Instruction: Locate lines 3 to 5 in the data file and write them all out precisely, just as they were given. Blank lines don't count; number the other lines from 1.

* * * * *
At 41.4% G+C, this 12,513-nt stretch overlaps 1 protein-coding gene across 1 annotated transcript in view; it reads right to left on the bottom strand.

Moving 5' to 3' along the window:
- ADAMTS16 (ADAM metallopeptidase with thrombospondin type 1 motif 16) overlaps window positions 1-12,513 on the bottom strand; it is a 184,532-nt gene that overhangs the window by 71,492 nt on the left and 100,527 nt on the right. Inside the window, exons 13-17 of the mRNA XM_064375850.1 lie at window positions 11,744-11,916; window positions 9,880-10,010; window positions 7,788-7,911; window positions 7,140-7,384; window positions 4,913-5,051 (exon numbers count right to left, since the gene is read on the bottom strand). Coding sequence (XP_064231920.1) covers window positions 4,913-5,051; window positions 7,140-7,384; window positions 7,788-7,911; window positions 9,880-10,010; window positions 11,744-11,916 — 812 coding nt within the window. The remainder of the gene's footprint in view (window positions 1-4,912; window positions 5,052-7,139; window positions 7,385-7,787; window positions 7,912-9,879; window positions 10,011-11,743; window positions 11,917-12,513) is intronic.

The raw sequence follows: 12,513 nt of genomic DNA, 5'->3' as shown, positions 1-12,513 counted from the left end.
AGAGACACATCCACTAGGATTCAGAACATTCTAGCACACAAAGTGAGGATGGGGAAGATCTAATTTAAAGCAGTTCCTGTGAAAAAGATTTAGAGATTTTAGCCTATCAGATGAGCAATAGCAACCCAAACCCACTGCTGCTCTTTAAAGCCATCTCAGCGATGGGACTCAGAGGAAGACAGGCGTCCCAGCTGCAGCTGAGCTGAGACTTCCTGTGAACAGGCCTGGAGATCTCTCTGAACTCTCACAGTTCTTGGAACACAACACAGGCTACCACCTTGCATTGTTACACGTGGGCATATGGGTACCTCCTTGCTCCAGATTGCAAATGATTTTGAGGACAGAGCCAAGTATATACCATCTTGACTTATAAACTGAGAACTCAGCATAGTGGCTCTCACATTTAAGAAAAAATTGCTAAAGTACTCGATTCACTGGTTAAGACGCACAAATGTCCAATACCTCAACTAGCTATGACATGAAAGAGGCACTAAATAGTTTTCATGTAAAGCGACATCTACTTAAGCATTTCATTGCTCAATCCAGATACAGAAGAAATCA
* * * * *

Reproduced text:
- ADAMTS16 (ADAM metallopeptidase with thrombospondin type 1 motif 16) overlaps window positions 1-12,513 on the bottom strand; it is a 184,532-nt gene that overhangs the window by 71,492 nt on the left and 100,527 nt on the right. Inside the window, exons 13-17 of the mRNA XM_064375850.1 lie at window positions 11,744-11,916; window positions 9,880-10,010; window positions 7,788-7,911; window positions 7,140-7,384; window positions 4,913-5,051 (exon numbers count right to left, since the gene is read on the bottom strand). Coding sequence (XP_064231920.1) covers window positions 4,913-5,051; window positions 7,140-7,384; window positions 7,788-7,911; window positions 9,880-10,010; window positions 11,744-11,916 — 812 coding nt within the window. The remainder of the gene's footprint in view (window positions 1-4,912; window positions 5,052-7,139; window positions 7,385-7,787; window positions 7,912-9,879; window positions 10,011-11,743; window positions 11,917-12,513) is intronic.

The raw sequence follows: 12,513 nt of genomic DNA, 5'->3' as shown, positions 1-12,513 counted from the left end.
AGAGACACATCCACTAGGATTCAGAACATTCTAGCACACAAAGTGAGGATGGGGAAGATCTAATTTAAAGCAGTTCCTGTGAAAAAGATTTAGAGATTTTAGCCTATCAGATGAGCAATAGCAACCCAAACCCACTGCTGCTCTTTAAAGCCATCTCAGCGATGGGACTCAGAGGAAGACAGGCGTCCCAGCTGCAGCTGAGCTGAGACTTCCTGTGAACAGGCCTGGAGATCTCTCTGAACTCTCACAGTTCTTGGAACACAACACAGGCTACCACCTTGCATTGTTACACGTGGGCATATGGGTACCTCCTTGCTCCAGATTGCAAATGATTTTGAGGACAGAGCCAAGTATATACCATCTTGACTTATAAACTGAGAACTCAGCATAGTGGCTCTCACATTTAAGAAAAAATTGCTAAAGTACTCGATTCACTGGTTAAGACGCACAAATGTCCAATACCTCAACTAGCTATGACATGAAAGAGGCACTAAATAGTTTTCATGTAAAGCGACATCTACTTAAGCATTTCATTGCTCAATCCAGATACAGAAGAAATCA